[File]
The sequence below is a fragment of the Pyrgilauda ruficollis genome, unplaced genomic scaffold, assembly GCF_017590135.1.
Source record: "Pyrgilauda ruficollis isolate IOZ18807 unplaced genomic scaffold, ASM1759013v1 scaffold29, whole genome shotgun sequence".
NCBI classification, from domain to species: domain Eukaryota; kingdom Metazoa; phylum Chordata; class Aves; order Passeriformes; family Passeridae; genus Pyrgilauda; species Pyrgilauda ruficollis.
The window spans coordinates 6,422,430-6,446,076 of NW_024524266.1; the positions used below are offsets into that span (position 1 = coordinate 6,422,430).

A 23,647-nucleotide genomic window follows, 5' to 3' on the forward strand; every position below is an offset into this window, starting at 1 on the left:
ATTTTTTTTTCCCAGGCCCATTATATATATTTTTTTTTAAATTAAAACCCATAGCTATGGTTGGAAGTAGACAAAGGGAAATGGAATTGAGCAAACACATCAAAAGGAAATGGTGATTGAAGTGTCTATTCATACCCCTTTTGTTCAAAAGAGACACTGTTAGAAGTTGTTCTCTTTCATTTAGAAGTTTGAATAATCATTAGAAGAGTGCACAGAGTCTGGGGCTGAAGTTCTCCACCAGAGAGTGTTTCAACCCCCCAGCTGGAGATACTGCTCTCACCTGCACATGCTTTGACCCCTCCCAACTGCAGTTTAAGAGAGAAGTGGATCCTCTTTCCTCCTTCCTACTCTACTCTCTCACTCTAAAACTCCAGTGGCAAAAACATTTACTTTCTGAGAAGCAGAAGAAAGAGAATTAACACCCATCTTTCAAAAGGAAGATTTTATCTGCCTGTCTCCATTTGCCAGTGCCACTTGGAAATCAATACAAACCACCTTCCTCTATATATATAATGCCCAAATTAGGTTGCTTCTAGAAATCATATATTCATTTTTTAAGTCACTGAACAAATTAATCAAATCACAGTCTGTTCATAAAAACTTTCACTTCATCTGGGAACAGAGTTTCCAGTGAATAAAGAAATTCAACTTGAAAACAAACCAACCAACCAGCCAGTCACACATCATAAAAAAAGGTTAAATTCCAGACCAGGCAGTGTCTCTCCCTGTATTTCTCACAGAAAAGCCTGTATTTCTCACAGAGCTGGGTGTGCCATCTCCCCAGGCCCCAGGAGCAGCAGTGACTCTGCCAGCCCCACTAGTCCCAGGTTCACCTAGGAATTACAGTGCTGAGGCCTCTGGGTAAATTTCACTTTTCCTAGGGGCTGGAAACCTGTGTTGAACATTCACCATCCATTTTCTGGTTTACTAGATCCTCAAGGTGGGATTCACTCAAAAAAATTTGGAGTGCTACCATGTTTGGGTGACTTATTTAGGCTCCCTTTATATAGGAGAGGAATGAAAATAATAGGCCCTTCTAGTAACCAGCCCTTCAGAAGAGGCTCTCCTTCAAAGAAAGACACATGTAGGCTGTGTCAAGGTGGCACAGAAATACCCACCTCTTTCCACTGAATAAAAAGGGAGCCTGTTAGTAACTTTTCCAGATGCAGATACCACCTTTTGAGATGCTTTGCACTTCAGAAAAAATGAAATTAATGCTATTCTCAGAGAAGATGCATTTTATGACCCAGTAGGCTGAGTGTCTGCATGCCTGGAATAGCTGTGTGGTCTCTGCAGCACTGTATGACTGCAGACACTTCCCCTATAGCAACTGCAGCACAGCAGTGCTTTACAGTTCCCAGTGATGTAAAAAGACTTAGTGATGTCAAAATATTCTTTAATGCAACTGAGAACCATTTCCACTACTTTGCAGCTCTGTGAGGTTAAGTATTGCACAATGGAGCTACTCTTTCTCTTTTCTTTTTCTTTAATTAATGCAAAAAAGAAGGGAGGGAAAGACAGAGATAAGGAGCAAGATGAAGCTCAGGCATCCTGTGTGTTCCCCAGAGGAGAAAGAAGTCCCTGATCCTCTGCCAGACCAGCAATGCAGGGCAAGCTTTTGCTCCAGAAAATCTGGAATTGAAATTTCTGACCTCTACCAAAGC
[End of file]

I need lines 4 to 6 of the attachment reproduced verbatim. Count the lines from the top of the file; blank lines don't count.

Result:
The window spans coordinates 6,422,430-6,446,076 of NW_024524266.1; the positions used below are offsets into that span (position 1 = coordinate 6,422,430).

A 23,647-nucleotide genomic window follows, 5' to 3' on the forward strand; every position below is an offset into this window, starting at 1 on the left:
ATTTTTTTTTCCCAGGCCCATTATATATATTTTTTTTTAAATTAAAACCCATAGCTATGGTTGGAAGTAGACAAAGGGAAATGGAATTGAGCAAACACATCAAAAGGAAATGGTGATTGAAGTGTCTATTCATACCCCTTTTGTTCAAAAGAGACACTGTTAGAAGTTGTTCTCTTTCATTTAGAAGTTTGAATAATCATTAGAAGAGTGCACAGAGTCTGGGGCTGAAGTTCTCCACCAGAGAGTGTTTCAACCCCCCAGCTGGAGATACTGCTCTCACCTGCACATGCTTTGACCCCTCCCAACTGCAGTTTAAGAGAGAAGTGGATCCTCTTTCCTCCTTCCTACTCTACTCTCTCACTCTAAAACTCCAGTGGCAAAAACATTTACTTTCTGAGAAGCAGAAGAAAGAGAATTAACACCCATCTTTCAAAAGGAAGATTTTATCTGCCTGTCTCCATTTGCCAGTGCCACTTGGAAATCAATACAAACCACCTTCCTCTATATATATAATGCCCAAATTAGGTTGCTTCTAGAAATCATATATTCATTTTTTAAGTCACTGAACAAATTAATCAAATCACAGTCTGTTCATAAAAACTTTCACTTCATCTGGGAACAGAGTTTCCAGTGAATAAAGAAATTCAACTTGAAAACAAACCAACCAACCAGCCAGTCACACATCATAAAAAAAGGTTAAATTCCAGACCAGGCAGTGTCTCTCCCTGTATTTCTCACAGAAAAGCCTGTATTTCTCACAGAGCTGGGTGTGCCATCTCCCCAGGCCCCAGGAGCAGCAGTGACTCTGCCAGCCCCACTAGTCCCAGGTTCACCTAGGAATTACAGTGCTGAGGCCTCTGGGTAAATTTCACTTTTCCTAGGGGCTGGAAACCTGTGTTGAACATTCACCATCCATTTTCTGGTTTACTAGATCCTCAAGGTGGGATTCACTCAAAAAAATTTGGAGTGCTACCATGTTTGGGTGACTTATTTAGGCTCCCTTTATATAGGAGAGGAATGAAAATAATAGGCCCTTCTAGTAACCAGCCCTTCAGAAGAGGCTCTCCTTCAAAGAAAGACACATGTAGGCTGTGTCAAGGTGGCACAGAAATACCCACCTCTTTCCACTGAATAAAAAGGGAGCCTGTTAGTAACTTTTCCAGATGCAGATACCACCTTTTGAGATGCTTTGCACTTCAGAAAAAATGAAATTAATGCTATTCTCAGAGAAGATGCATTTTATGACCCAGTAGGCTGAGTGTCTGCATGCCTGGAATAGCTGTGTGGTCTCTGCAGCACTGTATGACTGCAGACACTTCCCCTATAGCAACTGCAGCACAGCAGTGCTTTACAGTTCCCAGTGATGTAAAAAGACTTAGTGATGTCAAAATATTCTTTAATGCAACTGAGAACCATTTCCACTACTTTGCAGCTCTGTGAGGTTAAGTATTGCACAATGGAGCTACTCTTTCTCTTTTCTTTTTCTTTAATTAATGCAAAAAAGAAGGGAGGGAAAGACAGAGATAAGGAGCAAGATGAAGCTCAGGCATCCTGTGTGTTCCCCAGAGGAGAAAGAAGTCCCTGATCCTCTGCCAGACCAGCAATGCAGGGCAAGCTTTTGCTCCAGAAAATCTGGAATTGAAATTTCTGACCTCTACCAAAGC